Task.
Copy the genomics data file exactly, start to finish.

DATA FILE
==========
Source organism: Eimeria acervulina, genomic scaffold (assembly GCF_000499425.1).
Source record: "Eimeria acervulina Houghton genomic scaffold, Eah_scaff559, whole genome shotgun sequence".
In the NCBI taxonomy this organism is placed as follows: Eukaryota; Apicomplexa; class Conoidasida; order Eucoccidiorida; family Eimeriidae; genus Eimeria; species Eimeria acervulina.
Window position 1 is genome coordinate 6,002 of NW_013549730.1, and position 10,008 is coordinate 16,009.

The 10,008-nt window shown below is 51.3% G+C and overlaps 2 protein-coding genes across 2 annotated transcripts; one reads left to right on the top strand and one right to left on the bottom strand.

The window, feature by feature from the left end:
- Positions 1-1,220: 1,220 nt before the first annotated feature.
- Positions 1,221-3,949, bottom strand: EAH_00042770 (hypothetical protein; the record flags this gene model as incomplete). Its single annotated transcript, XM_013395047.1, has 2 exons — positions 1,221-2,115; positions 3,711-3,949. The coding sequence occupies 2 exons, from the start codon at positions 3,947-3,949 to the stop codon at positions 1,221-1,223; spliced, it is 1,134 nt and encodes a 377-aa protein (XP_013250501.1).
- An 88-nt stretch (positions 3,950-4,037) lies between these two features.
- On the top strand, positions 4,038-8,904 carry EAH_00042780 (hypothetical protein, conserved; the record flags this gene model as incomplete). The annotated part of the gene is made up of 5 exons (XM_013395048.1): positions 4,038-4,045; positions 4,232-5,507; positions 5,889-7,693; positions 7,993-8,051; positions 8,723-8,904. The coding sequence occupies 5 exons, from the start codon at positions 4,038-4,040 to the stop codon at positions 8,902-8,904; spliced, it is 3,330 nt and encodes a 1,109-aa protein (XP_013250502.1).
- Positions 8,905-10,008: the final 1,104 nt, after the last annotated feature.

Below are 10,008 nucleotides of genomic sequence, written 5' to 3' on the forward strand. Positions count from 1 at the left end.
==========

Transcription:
Source organism: Eimeria acervulina, genomic scaffold (assembly GCF_000499425.1).
Source record: "Eimeria acervulina Houghton genomic scaffold, Eah_scaff559, whole genome shotgun sequence".
In the NCBI taxonomy this organism is placed as follows: Eukaryota; Apicomplexa; class Conoidasida; order Eucoccidiorida; family Eimeriidae; genus Eimeria; species Eimeria acervulina.
Window position 1 is genome coordinate 6,002 of NW_013549730.1, and position 10,008 is coordinate 16,009.

The 10,008-nt window shown below is 51.3% G+C and overlaps 2 protein-coding genes across 2 annotated transcripts; one reads left to right on the top strand and one right to left on the bottom strand.

The window, feature by feature from the left end:
- Positions 1-1,220: 1,220 nt before the first annotated feature.
- Positions 1,221-3,949, bottom strand: EAH_00042770 (hypothetical protein; the record flags this gene model as incomplete). Its single annotated transcript, XM_013395047.1, has 2 exons — positions 1,221-2,115; positions 3,711-3,949. The coding sequence occupies 2 exons, from the start codon at positions 3,947-3,949 to the stop codon at positions 1,221-1,223; spliced, it is 1,134 nt and encodes a 377-aa protein (XP_013250501.1).
- An 88-nt stretch (positions 3,950-4,037) lies between these two features.
- On the top strand, positions 4,038-8,904 carry EAH_00042780 (hypothetical protein, conserved; the record flags this gene model as incomplete). The annotated part of the gene is made up of 5 exons (XM_013395048.1): positions 4,038-4,045; positions 4,232-5,507; positions 5,889-7,693; positions 7,993-8,051; positions 8,723-8,904. The coding sequence occupies 5 exons, from the start codon at positions 4,038-4,040 to the stop codon at positions 8,902-8,904; spliced, it is 3,330 nt and encodes a 1,109-aa protein (XP_013250502.1).
- Positions 8,905-10,008: the final 1,104 nt, after the last annotated feature.

Below are 10,008 nucleotides of genomic sequence, written 5' to 3' on the forward strand. Positions count from 1 at the left end.